In a conversation with Protocol, he talked about the lessons learned from his own experience, and his belief that inclusion is about more than meeting quotas in diversity reports. He also reflected on Twitter's recent launch of a new audio tweet feature that was widely panned by accessibility advocates, and the lessons the company took away from it.
This interview has been edited and condensed for clarity and length.
Following the killing of George Floyd, many tech companies came out with statements in support of Black Lives Matter, and quite a few also promised to increase diversity within their own ranks. As a person of color who has worked in this industry for over two decades, was that a welcome reaction? Or did it make you think: Where were you all for the last 20 years?
A little bit of both. I saw and heard a pretty considerable desire for conversation and understanding. I think the video of George Floyd being killed hit people in ways that other tragic situations had not, unfortunately. And there are people, even in my own network, who reached out to me, asking me how I was doing, folks who I had not heard from in a while. I think that they were also in pain, just like Black people had been in pain for a long time.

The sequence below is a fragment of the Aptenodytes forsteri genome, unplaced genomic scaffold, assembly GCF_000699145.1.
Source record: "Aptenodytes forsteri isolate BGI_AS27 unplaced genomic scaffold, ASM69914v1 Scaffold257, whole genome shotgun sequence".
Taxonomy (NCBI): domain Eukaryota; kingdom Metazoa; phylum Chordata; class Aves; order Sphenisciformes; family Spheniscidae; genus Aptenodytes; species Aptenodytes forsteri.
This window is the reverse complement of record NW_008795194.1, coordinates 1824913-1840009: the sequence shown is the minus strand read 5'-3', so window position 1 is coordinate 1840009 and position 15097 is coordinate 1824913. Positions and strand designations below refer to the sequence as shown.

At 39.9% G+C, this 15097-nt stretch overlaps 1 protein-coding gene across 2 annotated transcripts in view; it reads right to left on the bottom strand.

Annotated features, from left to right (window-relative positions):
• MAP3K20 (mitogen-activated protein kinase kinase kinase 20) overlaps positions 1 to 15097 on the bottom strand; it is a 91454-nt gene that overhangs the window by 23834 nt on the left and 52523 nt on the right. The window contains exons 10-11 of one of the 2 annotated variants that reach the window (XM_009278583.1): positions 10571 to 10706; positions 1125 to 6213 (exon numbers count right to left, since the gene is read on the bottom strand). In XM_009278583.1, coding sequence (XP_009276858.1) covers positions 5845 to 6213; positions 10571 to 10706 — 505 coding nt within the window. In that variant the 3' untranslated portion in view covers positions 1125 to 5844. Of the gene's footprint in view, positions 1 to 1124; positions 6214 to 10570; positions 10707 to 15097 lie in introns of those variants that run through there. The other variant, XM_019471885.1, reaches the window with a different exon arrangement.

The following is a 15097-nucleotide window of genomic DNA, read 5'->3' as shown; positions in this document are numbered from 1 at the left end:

I also saw a lot of performative gestures as well, which is almost worse than people just not saying anything. Some of these folks have not been supportive as it pertains to hiring and promotion, but then make performative gestures on social media. Those two things don't reconcile.
What should the industry do to actually facilitate change?
I have been in tech for over 20 years. I started working as a designer when I was a freshman in college, and I've been used to being the only one. The only brown person in the building, usually aside from folks in facilities. And the thing that's been most challenging is: Many of the actions that have been discussed over the last few months were known quantities years ago.